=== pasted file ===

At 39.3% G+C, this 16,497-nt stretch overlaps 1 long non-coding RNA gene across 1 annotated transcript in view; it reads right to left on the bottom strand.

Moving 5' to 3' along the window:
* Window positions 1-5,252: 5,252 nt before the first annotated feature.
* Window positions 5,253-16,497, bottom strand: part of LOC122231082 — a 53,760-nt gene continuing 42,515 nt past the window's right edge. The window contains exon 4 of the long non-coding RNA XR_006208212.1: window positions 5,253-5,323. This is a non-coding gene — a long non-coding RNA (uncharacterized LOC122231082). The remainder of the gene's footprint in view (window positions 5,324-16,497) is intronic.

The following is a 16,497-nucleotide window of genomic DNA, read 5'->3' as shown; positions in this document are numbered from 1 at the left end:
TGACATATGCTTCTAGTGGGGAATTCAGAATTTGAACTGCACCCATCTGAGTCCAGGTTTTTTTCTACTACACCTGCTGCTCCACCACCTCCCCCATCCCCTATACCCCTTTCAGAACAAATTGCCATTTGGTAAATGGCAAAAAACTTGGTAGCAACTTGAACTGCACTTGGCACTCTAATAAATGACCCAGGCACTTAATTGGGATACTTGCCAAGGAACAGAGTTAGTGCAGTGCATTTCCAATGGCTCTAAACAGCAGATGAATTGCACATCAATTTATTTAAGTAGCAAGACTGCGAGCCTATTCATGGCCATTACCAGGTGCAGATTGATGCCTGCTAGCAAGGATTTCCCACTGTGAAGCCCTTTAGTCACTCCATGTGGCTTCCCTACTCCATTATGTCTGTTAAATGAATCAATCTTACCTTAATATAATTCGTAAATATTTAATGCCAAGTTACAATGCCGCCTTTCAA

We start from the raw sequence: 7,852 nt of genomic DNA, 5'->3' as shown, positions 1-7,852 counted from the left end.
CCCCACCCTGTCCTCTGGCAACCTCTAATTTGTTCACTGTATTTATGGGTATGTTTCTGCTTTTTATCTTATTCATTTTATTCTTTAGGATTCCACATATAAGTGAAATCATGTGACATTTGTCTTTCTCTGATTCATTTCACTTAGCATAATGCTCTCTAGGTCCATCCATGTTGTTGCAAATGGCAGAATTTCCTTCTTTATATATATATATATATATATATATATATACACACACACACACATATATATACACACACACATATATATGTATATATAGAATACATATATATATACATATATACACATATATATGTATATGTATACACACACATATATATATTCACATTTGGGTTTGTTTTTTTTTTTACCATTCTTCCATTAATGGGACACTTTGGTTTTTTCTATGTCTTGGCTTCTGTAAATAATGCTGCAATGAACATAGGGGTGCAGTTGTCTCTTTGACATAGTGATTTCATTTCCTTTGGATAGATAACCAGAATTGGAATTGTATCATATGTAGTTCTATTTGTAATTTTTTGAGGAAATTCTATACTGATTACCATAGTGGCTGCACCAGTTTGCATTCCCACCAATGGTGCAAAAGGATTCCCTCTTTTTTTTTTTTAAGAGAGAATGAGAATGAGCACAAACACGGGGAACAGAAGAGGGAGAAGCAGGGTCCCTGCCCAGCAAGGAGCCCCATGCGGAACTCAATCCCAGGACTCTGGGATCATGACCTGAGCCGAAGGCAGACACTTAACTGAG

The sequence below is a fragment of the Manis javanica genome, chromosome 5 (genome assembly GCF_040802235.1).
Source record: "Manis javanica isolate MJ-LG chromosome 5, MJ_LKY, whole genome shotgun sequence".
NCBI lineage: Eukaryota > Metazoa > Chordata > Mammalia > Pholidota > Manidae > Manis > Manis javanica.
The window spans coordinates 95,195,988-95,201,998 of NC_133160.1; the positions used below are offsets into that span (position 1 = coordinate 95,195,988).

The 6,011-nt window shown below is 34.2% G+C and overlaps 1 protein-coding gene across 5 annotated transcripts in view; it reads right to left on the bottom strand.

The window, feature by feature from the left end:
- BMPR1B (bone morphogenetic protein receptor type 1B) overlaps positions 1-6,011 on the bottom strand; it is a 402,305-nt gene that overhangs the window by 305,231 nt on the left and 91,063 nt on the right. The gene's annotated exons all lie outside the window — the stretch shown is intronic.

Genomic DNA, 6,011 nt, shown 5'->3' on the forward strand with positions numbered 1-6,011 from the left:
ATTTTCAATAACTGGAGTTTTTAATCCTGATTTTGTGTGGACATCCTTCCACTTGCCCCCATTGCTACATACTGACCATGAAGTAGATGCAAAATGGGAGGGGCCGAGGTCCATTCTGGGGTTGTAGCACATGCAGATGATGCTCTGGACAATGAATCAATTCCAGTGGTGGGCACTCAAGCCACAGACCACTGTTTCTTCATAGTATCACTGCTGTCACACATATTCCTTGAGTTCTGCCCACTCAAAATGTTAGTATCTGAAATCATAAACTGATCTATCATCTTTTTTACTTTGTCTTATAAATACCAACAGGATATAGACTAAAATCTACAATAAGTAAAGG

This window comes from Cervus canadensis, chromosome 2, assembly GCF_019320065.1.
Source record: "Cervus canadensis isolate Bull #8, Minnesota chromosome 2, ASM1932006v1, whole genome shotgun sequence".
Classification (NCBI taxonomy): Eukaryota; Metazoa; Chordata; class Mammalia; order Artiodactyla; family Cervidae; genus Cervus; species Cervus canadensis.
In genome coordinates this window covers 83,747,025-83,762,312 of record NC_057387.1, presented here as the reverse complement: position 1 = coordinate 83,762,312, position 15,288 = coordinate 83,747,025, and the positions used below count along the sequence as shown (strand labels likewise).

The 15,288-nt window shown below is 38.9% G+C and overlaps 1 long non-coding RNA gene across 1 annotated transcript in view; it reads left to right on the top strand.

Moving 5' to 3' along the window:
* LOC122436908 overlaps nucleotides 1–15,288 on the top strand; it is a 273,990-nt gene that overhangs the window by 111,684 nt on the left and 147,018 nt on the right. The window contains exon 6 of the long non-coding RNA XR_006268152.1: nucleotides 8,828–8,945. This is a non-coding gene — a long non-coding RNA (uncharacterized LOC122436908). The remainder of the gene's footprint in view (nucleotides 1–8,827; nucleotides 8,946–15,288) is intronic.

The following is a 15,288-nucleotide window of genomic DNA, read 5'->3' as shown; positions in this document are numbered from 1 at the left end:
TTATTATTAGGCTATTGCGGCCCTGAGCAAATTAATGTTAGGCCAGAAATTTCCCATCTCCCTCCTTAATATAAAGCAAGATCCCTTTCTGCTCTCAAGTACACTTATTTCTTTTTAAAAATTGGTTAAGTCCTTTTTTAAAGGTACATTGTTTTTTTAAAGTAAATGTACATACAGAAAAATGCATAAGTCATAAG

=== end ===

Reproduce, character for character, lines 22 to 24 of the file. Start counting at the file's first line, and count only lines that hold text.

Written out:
The 15,288-nt window shown below is 38.9% G+C and overlaps 1 long non-coding RNA gene across 1 annotated transcript in view; it reads left to right on the top strand.

Moving 5' to 3' along the window:
* LOC122436908 overlaps nucleotides 1–15,288 on the top strand; it is a 273,990-nt gene that overhangs the window by 111,684 nt on the left and 147,018 nt on the right. The window contains exon 6 of the long non-coding RNA XR_006268152.1: nucleotides 8,828–8,945. This is a non-coding gene — a long non-coding RNA (uncharacterized LOC122436908). The remainder of the gene's footprint in view (nucleotides 1–8,827; nucleotides 8,946–15,288) is intronic.